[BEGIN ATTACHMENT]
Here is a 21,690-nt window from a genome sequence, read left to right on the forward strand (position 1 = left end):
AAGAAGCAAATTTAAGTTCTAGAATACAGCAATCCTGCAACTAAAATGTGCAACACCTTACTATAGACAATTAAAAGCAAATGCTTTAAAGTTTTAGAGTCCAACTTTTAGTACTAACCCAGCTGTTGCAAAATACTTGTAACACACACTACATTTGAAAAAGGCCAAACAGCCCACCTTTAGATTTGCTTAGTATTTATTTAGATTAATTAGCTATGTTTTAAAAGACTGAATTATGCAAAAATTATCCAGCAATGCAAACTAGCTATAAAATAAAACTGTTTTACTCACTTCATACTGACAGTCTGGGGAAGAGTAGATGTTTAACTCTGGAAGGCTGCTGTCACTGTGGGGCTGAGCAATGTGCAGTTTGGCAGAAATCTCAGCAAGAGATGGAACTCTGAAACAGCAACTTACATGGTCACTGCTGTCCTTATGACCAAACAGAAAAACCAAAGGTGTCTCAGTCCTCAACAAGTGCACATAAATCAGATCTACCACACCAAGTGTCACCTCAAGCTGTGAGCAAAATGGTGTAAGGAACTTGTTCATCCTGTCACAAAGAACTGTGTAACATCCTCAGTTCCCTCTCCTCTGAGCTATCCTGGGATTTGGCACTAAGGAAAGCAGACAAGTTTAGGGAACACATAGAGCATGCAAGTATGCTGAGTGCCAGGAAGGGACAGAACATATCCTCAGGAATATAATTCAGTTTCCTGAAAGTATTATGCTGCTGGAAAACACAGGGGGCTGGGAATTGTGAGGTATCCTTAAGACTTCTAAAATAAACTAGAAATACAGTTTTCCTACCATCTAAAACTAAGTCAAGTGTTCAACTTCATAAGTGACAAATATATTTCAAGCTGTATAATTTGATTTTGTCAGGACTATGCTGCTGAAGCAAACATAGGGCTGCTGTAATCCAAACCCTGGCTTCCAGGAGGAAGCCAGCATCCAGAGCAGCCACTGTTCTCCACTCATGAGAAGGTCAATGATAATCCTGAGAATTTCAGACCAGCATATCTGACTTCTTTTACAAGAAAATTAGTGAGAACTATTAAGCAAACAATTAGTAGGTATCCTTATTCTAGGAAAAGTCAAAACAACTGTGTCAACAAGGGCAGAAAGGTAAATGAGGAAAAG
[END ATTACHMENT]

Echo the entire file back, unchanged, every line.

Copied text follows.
Here is a 21,690-nt window from a genome sequence, read left to right on the forward strand (position 1 = left end):
AAGAAGCAAATTTAAGTTCTAGAATACAGCAATCCTGCAACTAAAATGTGCAACACCTTACTATAGACAATTAAAAGCAAATGCTTTAAAGTTTTAGAGTCCAACTTTTAGTACTAACCCAGCTGTTGCAAAATACTTGTAACACACACTACATTTGAAAAAGGCCAAACAGCCCACCTTTAGATTTGCTTAGTATTTATTTAGATTAATTAGCTATGTTTTAAAAGACTGAATTATGCAAAAATTATCCAGCAATGCAAACTAGCTATAAAATAAAACTGTTTTACTCACTTCATACTGACAGTCTGGGGAAGAGTAGATGTTTAACTCTGGAAGGCTGCTGTCACTGTGGGGCTGAGCAATGTGCAGTTTGGCAGAAATCTCAGCAAGAGATGGAACTCTGAAACAGCAACTTACATGGTCACTGCTGTCCTTATGACCAAACAGAAAAACCAAAGGTGTCTCAGTCCTCAACAAGTGCACATAAATCAGATCTACCACACCAAGTGTCACCTCAAGCTGTGAGCAAAATGGTGTAAGGAACTTGTTCATCCTGTCACAAAGAACTGTGTAACATCCTCAGTTCCCTCTCCTCTGAGCTATCCTGGGATTTGGCACTAAGGAAAGCAGACAAGTTTAGGGAACACATAGAGCATGCAAGTATGCTGAGTGCCAGGAAGGGACAGAACATATCCTCAGGAATATAATTCAGTTTCCTGAAAGTATTATGCTGCTGGAAAACACAGGGGGCTGGGAATTGTGAGGTATCCTTAAGACTTCTAAAATAAACTAGAAATACAGTTTTCCTACCATCTAAAACTAAGTCAAGTGTTCAACTTCATAAGTGACAAATATATTTCAAGCTGTATAATTTGATTTTGTCAGGACTATGCTGCTGAAGCAAACATAGGGCTGCTGTAATCCAAACCCTGGCTTCCAGGAGGAAGCCAGCATCCAGAGCAGCCACTGTTCTCCACTCATGAGAAGGTCAATGATAATCCTGAGAATTTCAGACCAGCATATCTGACTTCTTTTACAAGAAAATTAGTGAGAACTATTAAGCAAACAATTAGTAGGTATCCTTATTCTAGGAAAAGTCAAAACAACTGTGTCAACAAGGGCAGAAAGGTAAATGAGGAAAAG